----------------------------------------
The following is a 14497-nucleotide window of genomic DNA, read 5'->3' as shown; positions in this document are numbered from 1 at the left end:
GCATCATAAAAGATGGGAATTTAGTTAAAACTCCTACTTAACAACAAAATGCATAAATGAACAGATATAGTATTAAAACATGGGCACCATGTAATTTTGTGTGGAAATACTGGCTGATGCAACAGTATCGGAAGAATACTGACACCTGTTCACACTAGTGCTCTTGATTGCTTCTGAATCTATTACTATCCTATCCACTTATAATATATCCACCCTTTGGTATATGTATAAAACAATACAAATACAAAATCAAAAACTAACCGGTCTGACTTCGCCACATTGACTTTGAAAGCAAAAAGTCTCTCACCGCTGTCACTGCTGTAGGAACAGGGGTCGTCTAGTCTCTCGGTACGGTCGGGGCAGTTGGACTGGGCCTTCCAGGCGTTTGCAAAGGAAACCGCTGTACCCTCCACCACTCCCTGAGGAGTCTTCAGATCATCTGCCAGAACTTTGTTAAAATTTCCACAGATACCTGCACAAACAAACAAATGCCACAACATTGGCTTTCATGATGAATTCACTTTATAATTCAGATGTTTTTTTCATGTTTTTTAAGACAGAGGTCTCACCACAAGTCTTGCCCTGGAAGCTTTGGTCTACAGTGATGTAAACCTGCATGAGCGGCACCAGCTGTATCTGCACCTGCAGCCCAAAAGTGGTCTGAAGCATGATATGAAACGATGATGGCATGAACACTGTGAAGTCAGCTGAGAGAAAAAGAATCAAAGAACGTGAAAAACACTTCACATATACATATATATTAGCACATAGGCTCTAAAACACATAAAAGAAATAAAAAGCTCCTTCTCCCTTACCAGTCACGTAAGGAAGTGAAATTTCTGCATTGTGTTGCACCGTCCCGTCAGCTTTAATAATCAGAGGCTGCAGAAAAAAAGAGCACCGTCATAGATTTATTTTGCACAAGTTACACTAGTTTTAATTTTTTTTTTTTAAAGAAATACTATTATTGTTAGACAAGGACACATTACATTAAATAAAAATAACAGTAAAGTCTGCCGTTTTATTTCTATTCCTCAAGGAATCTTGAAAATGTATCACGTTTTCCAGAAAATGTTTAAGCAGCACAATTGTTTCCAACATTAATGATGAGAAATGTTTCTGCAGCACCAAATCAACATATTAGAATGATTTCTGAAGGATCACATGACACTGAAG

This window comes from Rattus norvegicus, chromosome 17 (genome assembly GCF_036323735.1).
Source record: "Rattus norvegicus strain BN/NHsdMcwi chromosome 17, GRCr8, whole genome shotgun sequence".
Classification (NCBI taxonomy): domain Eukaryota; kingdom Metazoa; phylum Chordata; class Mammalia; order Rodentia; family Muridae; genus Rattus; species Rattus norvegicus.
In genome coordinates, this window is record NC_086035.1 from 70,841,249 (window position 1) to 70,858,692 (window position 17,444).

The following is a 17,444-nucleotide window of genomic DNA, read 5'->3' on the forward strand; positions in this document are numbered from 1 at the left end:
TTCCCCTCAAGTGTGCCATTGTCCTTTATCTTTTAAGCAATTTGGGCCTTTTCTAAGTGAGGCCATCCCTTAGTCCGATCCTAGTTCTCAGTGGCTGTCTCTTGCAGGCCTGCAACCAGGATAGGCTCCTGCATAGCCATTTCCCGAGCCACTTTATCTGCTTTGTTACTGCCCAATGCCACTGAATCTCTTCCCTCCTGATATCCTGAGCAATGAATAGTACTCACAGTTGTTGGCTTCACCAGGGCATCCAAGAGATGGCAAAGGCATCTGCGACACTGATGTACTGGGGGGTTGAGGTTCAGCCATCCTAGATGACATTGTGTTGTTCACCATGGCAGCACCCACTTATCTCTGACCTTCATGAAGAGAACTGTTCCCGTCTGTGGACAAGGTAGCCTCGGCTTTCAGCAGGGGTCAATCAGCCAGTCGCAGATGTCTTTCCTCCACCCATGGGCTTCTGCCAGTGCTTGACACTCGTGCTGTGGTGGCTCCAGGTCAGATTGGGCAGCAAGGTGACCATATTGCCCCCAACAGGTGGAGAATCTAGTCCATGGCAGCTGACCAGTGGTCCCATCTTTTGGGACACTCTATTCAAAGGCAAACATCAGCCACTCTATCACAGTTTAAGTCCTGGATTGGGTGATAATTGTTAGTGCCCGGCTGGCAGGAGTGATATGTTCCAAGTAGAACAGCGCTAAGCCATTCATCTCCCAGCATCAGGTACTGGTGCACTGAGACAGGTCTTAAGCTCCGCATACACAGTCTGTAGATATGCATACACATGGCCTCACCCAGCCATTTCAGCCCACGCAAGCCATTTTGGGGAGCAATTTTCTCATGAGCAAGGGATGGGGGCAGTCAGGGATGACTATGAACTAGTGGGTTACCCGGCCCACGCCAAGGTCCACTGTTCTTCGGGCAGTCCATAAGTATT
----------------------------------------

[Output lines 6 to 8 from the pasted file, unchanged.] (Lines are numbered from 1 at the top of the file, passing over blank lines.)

In genome coordinates, this window is record NC_086035.1 from 70,841,249 (window position 1) to 70,858,692 (window position 17,444).

The following is a 17,444-nucleotide window of genomic DNA, read 5'->3' on the forward strand; positions in this document are numbered from 1 at the left end:
TTCCCCTCAAGTGTGCCATTGTCCTTTATCTTTTAAGCAATTTGGGCCTTTTCTAAGTGAGGCCATCCCTTAGTCCGATCCTAGTTCTCAGTGGCTGTCTCTTGCAGGCCTGCAACCAGGATAGGCTCCTGCATAGCCATTTCCCGAGCCACTTTATCTGCTTTGTTACTGCCCAATGCCACTGAATCTCTTCCCTCCTGATATCCTGAGCAATGAATAGTACTCACAGTTGTTGGCTTCACCAGGGCATCCAAGAGATGGCAAAGGCATCTGCGACACTGATGTACTGGGGGGTTGAGGTTCAGCCATCCTAGATGACATTGTGTTGTTCACCATGGCAGCACCCACTTATCTCTGACCTTCATGAAGAGAACTGTTCCCGTCTGTGGACAAGGTAGCCTCGGCTTTCAGCAGGGGTCAATCAGCCAGTCGCAGATGTCTTTCCTCCACCCATGGGCTTCTGCCAGTGCTTGACACTCGTGCTGTGGTGGCTCCAGGTCAGATTGGGCAGCAAGGTGACCATATTGCCCCCAACAGGTGGAGAATCTAGTCCATGGCAGCTGACCAGTGGTCCCATCTTTTGGGACACTCTATTCAAAGGCAAACATCAGCCACTCTATCACAGTTTAAGTCCTGGATTGGGTGATAATTGTTAGTGCCCGGCTGGCAGGAGTGATATGTTCCAAGTAGAACAGCGCTAAGCCATTCATCTCCCAGCATCAGGTACTGGTGCACTGAGACAGGTCTTAAGCTCCGCATACACAGTCTGTAGATATGCATACACATGGCCTCACCCAGCCATTTCAGCCCACGCAAGCCATTTTGGGGAGCAATTTTCTCATGAGCAAGGGATGGGGGCAGTCAGGGATGACTATGAACTAGTGGGTTACCCGGCCCACGCCAAGGTCCACTGTTCTTCGGGCAGTCCATAAGTATT